Well, I'm glad about that. Although Redgrave has a track record of not even letting medical adversity get in the way of his relentless pursuit for Olympic titles - his colitis hampered him for four months just before Barcelona and left him close to a critical condition - the last thing he or his crew needed was anything to go wrong now, not after the impressive start the British fours have made.
Born only last April, the team of Redgrave, Pinsent, Foster and Cracknell have won every single race they have entered, including the World Championships and the World Cup, a feat that even exceeded Redgrave's expectations. Knowing Redgrave, that really is saying something.
"It's fair to say that everything's going better than planned at this stage," he admits. "Sure, so we set out to be world champions, but I didn't expect to win every race, and I certainly didn't expect us to do it all with some style. Everyone knows that they've got to beat us. We haven't faced the Australians yet, and we know that they will be up for it by the time of the Olympics, especially as they will be competing in front of a home crowd, but I think they're more worried about us than we are of them."
Foster and Cracknell, then, seem the right choice to join the sole Atlanta gold medallists in the British team, although this is not how Redgrave sees it. "Don't jump on the bandwagon that it was a case of me and Matthew choosing the other two," he points out. "Everyone had to prove themselves, including us. We were all thrown into the melting pot, and it was never a case of who would be joining us."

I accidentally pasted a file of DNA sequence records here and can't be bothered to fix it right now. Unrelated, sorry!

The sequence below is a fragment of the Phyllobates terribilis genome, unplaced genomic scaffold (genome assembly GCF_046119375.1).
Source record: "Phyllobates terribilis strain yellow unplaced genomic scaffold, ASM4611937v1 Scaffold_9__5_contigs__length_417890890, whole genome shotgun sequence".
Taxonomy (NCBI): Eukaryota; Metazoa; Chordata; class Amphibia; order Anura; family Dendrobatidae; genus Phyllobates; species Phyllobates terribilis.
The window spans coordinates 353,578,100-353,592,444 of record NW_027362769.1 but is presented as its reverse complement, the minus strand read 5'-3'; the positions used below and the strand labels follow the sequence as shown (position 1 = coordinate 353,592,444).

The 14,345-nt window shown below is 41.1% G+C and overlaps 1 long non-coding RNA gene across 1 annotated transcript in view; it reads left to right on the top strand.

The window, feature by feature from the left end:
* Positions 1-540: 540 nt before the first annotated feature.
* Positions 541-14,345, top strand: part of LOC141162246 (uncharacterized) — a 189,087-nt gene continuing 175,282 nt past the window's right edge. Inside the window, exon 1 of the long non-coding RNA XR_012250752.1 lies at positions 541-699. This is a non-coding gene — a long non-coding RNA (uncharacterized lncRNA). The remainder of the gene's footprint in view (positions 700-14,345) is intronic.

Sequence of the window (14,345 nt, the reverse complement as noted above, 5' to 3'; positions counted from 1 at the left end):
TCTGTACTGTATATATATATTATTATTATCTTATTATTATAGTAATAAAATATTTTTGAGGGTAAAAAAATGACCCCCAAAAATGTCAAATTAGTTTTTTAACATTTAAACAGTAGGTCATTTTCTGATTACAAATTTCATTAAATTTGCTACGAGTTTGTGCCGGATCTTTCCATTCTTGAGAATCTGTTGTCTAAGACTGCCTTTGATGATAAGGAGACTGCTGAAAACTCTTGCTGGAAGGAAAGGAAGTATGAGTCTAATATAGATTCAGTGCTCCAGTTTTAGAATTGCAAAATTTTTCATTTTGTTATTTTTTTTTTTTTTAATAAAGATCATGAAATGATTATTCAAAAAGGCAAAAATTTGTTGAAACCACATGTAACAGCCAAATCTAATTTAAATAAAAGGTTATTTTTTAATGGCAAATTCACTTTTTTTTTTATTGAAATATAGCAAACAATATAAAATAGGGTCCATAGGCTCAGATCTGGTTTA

So there was even a chance, after all the hype concerning Redgrave and Pinsent changing from a pair to a fours, that the two might not even have made the British fours crew? "Absolutely right," Redgrave replies, jabbing the remains of a slice of toast at me to emphasise his agreement. "In fact, the most likely one to be in the four was James, followed by Matthew, then me, and then Tim.
"We've always had to prove ourselves each year, regardless of what we've achieved. And in this country the opposition's so good that we've always had to show world-class form. It's always been a big enough problem for me having to beat the others from Britain in April, when the assessment is carried out, let alone trying to win at the Olympics."
As he speaks of the Olympics his eyes light up. To others the Games may seem a long way away, but not to Redgrave. "Doesn't seem too long to me at all," he insists. "Believe me, the time will fly. It always does. Everything we do, even if it is winning world titles, is nothing more than a stepping stone for Sydney. We'd trade everything to win the big one at the Olympics. It's still the only race that really matters to us, and if I'm motivated to win my fifth, then James and Tim are even more motivated, because they haven't got a gold medal yet."